The way it works is that
<b/> and some other HTML elements can be updated by the user. To enable this, I load the webpage and, with JQuery, convert all those elements to
<textarea/> elements. Once they the content of the text area is changed, I apply the change to the original elements and send it to a Python script to store the new content.
The problem is that I'm finding that different browsers change the original HTML.
- How do you get around this issue?
- What Python libraries do you use?
- What techniques or application designs do you use to avoid or overcome this issue?
The problems I found are:
- IE removes the quotes around
idattributes. For example,
- Firefox removes the backslash from the line breaks:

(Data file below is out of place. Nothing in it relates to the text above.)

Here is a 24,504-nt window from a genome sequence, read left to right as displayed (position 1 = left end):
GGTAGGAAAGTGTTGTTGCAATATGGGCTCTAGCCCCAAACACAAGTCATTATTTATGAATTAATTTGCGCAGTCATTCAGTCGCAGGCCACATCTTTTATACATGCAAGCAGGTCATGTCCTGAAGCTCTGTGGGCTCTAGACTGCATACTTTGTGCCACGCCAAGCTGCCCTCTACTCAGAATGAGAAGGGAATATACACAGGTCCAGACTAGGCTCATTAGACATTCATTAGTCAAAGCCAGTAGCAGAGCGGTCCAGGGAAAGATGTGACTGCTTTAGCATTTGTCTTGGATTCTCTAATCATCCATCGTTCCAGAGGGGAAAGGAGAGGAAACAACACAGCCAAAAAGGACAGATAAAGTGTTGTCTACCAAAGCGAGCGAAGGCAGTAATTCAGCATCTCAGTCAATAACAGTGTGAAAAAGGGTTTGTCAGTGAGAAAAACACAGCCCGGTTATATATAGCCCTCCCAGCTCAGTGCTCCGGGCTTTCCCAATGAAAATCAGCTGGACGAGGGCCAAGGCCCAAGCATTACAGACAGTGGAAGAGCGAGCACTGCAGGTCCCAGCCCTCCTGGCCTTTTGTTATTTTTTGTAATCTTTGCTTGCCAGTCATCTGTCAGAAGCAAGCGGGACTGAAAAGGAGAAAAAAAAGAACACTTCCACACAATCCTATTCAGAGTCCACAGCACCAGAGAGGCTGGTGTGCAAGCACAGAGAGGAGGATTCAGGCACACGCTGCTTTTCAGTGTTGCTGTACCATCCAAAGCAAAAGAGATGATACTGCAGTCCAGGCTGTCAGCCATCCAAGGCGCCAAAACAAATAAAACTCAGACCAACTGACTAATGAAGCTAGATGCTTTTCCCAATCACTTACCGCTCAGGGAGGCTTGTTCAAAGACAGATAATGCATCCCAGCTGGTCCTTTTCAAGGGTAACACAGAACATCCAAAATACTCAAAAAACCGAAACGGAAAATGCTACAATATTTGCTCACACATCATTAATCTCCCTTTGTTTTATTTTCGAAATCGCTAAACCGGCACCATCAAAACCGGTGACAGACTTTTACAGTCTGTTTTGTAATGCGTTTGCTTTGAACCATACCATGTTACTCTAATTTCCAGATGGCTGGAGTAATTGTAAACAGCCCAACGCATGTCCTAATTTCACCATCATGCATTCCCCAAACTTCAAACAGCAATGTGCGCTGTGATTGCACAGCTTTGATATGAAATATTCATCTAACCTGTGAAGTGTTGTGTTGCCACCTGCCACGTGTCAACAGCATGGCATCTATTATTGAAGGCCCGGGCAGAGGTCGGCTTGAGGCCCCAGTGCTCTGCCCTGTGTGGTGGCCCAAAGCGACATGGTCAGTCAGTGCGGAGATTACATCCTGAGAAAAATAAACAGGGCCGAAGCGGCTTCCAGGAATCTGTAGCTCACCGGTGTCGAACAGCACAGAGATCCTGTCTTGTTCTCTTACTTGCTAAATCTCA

- Some websites have very specific display technicalities, so an insertion of a simple "\n"(which IE does) can affect the display of a website. Example: changing
<img class='headingpic' /><div id="maincontent">to
<img class='headingpic'/>\n <div id="maincontent">inserts a vertical gap in IE.
The things I have unsuccessfully tried to overcome these issues:
- Using either JQuery or Python to remove all
<br>etc. But this fails because I get different patterns in IE, sometimes a
∙\n, sometimes a
- In a Python, parse the new HTML, extract the new text/content, insert it into the old HTML so the elements and format never change, just the content. This is very difficult and seems to be overkill.